Home > Publications . Search All . Browse All . Country . Browse PSC Pubs . PSC Report Series

PSC In The News

RSS Feed icon

Lam looks at population and development in next 15 years in UN commission keynote address

Mitchell et al. find harsh family environments may magnify disadvantage via impact on 'genetic architecture'

Frey says Arizona's political paradoxes explained in part by demography

Highlights

PSC newsletter spring 2014 issue now available

Kusunoki wins faculty seed grant award from Institute for Research on Women and Gender

2014 PAA Annual Meeting, May 1-3, Boston

USN&WR ranks Michigan among best in nation for graduate education in sociology, public health, economics

Next Brown Bag

Monday, April 21
Grant Miller: Managerial Incentives in Public Service Delivery

Premarital characteristics, selection into marriage, and African American marital disruption

Archived Abstract of Former PSC Researcher

Clarkwest, Andrew. 2006. "Premarital characteristics, selection into marriage, and African American marital disruption." Journal of Comparative Family Studies, 37(3).

African Americans have long experienced high marital disruption rates relative to other groups in the United States. Attempts to explain those differences using economic and demographic factors have met with limited success. Using longitudinal data from two waves of the National Survey of Families and Households, I examine the relationship between pre-marital attitudinal factors and the racial gap in marital disruption. I first compare the attitudes of initially unmarried African Americans who went on to marry with those of their non-African American counterparts. I find certain important differences, but on the whole they do not contribute to the African Americans' higher rates of marital disruption. As a group, African Americans who marry are highly religious and hold relatively traditional attitudes towards pre-marital sex and cohabitation. The prevalence of such traits results, in part, from high selectivity into marriage. African Americans who marry differ substantially from those who remain single in ways that are generally associated with a lower risk of marital disruption. Stated otherwise, African American singles who would tend to face the highest risk of divorce disproportionately decide not to marry. Among non-African Americans, by contrast, individuals who marry are much more representative of the initial marriage pool as a whole. Were African Americans who marry not such a highly selected group with respect to their attitudinal characteristics, the racial gap in marital disruption would be substantially larger than it is.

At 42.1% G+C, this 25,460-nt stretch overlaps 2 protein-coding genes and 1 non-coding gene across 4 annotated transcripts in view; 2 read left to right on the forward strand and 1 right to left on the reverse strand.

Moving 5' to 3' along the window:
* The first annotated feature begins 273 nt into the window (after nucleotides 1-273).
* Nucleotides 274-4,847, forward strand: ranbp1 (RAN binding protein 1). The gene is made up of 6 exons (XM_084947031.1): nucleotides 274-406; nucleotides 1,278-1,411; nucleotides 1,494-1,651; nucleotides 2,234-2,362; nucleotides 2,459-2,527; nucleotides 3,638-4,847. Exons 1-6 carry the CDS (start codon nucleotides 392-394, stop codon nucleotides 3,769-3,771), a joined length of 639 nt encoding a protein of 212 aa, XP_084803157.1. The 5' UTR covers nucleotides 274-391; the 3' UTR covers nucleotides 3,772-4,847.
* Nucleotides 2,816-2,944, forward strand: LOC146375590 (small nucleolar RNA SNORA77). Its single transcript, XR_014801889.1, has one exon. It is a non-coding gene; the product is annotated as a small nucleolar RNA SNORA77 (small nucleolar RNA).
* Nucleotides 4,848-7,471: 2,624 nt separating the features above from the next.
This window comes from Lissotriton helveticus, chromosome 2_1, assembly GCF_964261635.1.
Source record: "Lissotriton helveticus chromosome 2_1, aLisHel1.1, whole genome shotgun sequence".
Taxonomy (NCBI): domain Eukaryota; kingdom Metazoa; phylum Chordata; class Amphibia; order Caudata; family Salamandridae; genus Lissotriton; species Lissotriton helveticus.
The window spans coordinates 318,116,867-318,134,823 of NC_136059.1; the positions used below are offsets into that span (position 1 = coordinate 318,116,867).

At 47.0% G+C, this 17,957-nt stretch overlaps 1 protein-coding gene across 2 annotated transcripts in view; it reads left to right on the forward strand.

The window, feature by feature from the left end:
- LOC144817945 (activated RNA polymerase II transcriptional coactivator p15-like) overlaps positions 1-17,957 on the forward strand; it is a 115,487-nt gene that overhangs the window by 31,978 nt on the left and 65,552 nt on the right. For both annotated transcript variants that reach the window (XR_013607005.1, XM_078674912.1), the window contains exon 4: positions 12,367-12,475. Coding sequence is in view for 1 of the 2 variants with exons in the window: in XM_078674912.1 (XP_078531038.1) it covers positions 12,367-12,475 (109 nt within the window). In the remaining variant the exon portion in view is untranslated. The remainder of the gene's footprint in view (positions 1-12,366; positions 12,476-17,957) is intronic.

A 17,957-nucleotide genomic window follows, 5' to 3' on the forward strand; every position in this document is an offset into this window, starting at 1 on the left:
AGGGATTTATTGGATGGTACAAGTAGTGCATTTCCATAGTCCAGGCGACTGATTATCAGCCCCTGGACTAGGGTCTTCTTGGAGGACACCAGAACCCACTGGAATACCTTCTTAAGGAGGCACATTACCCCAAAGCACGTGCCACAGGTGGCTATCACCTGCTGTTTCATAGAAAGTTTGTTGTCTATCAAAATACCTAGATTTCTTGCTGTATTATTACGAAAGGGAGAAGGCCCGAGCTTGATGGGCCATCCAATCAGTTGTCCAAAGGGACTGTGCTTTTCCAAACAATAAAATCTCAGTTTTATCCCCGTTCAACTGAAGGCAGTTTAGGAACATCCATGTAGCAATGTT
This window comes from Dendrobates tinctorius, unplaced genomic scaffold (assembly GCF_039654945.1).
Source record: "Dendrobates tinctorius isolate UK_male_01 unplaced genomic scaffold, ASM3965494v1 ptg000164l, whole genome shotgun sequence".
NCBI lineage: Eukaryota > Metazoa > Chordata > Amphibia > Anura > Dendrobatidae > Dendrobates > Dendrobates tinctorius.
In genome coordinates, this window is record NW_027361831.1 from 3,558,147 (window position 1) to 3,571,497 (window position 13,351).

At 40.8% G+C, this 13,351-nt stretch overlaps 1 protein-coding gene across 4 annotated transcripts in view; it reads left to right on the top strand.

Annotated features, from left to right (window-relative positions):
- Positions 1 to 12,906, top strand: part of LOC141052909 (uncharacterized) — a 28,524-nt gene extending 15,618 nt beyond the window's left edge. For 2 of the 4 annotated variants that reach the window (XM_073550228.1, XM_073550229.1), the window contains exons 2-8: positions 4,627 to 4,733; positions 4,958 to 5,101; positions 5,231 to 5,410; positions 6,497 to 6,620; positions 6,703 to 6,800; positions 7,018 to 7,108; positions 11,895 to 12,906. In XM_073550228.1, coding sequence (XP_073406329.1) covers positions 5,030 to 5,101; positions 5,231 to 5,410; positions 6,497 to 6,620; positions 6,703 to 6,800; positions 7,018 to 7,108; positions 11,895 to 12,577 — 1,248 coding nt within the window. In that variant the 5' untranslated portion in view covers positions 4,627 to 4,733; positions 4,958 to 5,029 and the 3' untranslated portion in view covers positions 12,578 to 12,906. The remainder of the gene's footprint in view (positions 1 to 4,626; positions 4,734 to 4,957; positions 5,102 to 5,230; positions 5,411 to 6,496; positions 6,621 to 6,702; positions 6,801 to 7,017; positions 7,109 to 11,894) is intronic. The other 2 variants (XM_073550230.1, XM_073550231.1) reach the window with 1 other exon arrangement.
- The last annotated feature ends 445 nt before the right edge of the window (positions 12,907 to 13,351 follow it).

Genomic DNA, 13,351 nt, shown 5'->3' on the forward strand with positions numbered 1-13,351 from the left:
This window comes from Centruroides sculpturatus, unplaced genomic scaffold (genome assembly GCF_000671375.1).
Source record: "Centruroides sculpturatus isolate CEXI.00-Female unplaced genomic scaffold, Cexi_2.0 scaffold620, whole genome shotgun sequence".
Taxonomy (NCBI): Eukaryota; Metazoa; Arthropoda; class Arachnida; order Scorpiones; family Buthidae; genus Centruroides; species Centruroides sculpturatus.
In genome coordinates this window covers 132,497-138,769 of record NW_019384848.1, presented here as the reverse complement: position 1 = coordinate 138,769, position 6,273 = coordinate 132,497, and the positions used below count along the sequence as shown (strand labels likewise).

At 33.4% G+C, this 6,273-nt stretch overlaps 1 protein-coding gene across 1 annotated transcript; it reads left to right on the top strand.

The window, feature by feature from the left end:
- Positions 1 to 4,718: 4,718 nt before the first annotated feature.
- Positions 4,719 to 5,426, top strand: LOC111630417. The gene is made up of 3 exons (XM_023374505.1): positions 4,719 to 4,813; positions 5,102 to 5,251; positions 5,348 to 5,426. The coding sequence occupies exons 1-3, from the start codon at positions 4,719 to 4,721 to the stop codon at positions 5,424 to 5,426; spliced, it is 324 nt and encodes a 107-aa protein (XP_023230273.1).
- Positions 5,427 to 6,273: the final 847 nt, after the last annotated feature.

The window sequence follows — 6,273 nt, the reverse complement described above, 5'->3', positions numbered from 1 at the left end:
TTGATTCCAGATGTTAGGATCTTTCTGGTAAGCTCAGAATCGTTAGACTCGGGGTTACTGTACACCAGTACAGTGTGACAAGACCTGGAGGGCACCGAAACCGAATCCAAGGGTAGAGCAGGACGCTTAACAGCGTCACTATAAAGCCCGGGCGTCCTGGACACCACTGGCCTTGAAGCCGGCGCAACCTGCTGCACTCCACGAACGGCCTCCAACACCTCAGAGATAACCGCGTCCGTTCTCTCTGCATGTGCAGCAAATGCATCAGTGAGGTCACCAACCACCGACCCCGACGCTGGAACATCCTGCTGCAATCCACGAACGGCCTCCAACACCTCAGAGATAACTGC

Browse | Search : All Pubs | Next